Use of the Forest

Public use of Saginaw Forest is encouraged. Rules for the public's use include (but are not limited to):

Friday, April 5, 2013

A very late spring

Back in January, it looked like this winter might not actually be very strong; a second warm not-really winter. I was wrong.

In February and March, the snows and ice storm brought down a number of trees and also took out the power. The downed trees were too dangerous for me to cut up, so a crew came out and took out a number of the cedars, maples, and oaks that fell across the main road. (Unfortunately, none of that damnable buckthorn was broken.) The box elder (Acer negundo that borders the east side of the grassy area may well have to come down this spring. It suffered heavily from the ice, and one of the major boles is broken, another is already dead, and with the trees behind it having been blown down, knocked down by falling trees, and/or cut away, the remaining boles and limbs are likely to break. More hardwood for campfires.

On the plus side, all the snow (and ice) has brought up the lake levels (although they are still lower than average) and returned water to the frog pond. Indeed, the "frog man" was out once again this last week, checking the fencing, anticipating the spring to come. It was, of course, late; one of the latest times that he's come out during his multiple decades of monitoring that pond.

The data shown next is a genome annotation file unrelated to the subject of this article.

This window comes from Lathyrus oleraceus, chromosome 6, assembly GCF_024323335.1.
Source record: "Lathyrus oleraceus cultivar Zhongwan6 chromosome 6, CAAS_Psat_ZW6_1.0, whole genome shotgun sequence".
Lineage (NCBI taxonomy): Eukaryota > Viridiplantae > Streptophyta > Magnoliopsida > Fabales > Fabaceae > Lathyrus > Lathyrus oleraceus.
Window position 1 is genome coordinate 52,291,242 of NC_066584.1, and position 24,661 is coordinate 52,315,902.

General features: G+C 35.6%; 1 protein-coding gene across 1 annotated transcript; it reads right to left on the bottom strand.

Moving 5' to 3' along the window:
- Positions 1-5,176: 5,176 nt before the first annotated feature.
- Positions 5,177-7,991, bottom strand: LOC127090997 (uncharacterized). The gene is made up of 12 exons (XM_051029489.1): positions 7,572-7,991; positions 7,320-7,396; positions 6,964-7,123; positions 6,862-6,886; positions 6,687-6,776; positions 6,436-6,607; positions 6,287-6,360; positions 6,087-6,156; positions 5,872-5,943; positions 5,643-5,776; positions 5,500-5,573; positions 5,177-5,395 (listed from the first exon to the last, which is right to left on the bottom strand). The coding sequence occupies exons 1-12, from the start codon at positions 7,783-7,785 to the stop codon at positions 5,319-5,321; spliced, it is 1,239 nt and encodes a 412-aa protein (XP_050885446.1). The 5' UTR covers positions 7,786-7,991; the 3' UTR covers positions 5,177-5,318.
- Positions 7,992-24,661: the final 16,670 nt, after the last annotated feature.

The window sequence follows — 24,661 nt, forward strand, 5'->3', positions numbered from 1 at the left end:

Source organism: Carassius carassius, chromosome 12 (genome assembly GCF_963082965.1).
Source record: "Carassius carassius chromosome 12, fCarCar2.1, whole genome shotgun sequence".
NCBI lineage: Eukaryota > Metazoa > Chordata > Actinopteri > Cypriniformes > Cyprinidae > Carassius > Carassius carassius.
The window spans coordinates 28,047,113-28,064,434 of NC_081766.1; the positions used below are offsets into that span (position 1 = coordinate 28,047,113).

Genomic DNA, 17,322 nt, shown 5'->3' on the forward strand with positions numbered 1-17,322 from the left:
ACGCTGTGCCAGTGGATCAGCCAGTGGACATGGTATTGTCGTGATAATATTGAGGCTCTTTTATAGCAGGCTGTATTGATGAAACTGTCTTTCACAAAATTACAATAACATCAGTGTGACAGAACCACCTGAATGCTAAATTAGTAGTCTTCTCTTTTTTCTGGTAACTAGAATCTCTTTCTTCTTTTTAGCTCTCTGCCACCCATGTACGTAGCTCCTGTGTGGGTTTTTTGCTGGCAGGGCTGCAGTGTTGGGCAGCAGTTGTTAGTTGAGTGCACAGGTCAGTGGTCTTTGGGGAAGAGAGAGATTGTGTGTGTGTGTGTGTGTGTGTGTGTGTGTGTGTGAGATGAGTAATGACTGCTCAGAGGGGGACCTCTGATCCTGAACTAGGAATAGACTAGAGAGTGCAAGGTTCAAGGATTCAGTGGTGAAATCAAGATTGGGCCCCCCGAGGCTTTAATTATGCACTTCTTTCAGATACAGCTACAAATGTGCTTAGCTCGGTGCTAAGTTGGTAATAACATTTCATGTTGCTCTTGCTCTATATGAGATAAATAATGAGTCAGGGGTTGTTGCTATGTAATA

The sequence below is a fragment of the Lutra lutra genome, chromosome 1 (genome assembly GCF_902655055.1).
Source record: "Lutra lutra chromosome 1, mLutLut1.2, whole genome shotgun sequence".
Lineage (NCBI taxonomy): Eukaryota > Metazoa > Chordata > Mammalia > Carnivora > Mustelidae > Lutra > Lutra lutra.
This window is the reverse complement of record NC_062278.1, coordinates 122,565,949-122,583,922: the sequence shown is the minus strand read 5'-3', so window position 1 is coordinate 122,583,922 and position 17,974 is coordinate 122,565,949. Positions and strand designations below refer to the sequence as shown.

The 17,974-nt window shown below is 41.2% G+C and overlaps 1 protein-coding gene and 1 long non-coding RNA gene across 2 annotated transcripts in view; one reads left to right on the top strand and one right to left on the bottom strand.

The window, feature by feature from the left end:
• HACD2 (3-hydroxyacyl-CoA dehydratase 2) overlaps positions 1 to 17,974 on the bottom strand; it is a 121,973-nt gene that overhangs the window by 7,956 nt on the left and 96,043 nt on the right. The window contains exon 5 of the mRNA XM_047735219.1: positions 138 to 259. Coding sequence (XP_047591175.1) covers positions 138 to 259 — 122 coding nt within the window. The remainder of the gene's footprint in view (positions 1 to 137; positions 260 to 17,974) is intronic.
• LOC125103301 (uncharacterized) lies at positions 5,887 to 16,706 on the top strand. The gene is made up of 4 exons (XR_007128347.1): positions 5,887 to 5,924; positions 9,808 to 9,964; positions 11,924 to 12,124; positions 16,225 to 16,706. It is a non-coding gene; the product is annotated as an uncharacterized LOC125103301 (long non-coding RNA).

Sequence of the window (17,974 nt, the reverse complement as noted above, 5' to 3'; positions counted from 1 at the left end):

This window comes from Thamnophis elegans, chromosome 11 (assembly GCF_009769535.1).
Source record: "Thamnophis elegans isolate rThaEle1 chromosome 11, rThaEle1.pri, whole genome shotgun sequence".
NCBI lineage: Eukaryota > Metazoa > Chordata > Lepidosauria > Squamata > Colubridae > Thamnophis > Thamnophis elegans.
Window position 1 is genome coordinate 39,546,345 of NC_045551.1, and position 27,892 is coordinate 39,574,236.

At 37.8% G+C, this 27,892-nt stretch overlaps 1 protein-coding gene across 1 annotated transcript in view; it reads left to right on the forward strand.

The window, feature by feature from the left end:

Looking into the waters from the dock, I saw a few shoals of bluegills. They've started to emerge from the depths as the near-shore waters slowly warm up. Third Sister is one of the first lakes to open up (due to its groundwater source), but it also takes a while for the water to warm up (again due to its groundwater source). Still, even though the water vegetation is only just starting to poke through the muck, it's good to see the fish swimming around. It's another (also late) sign of the spring.

Finally, this Easter was one that came without any flowers to meet it. Even now, the bulbs are only just sending up green shoots, as the nights continue to drop below freezing five nights out of seven. However, last night didn't drop below freezing, and - as I went in for the evening - I heard the single *pweeep... pweeep* sound of a spring peeper. (Not in the frog pond, but in the nearshore wetlands of the lake.) Soon - hopefully - it will be deafeningly loud once again; a veritable amphibian ode to spring. (And at that point, I'll likely have to sleep with the windows closed.)

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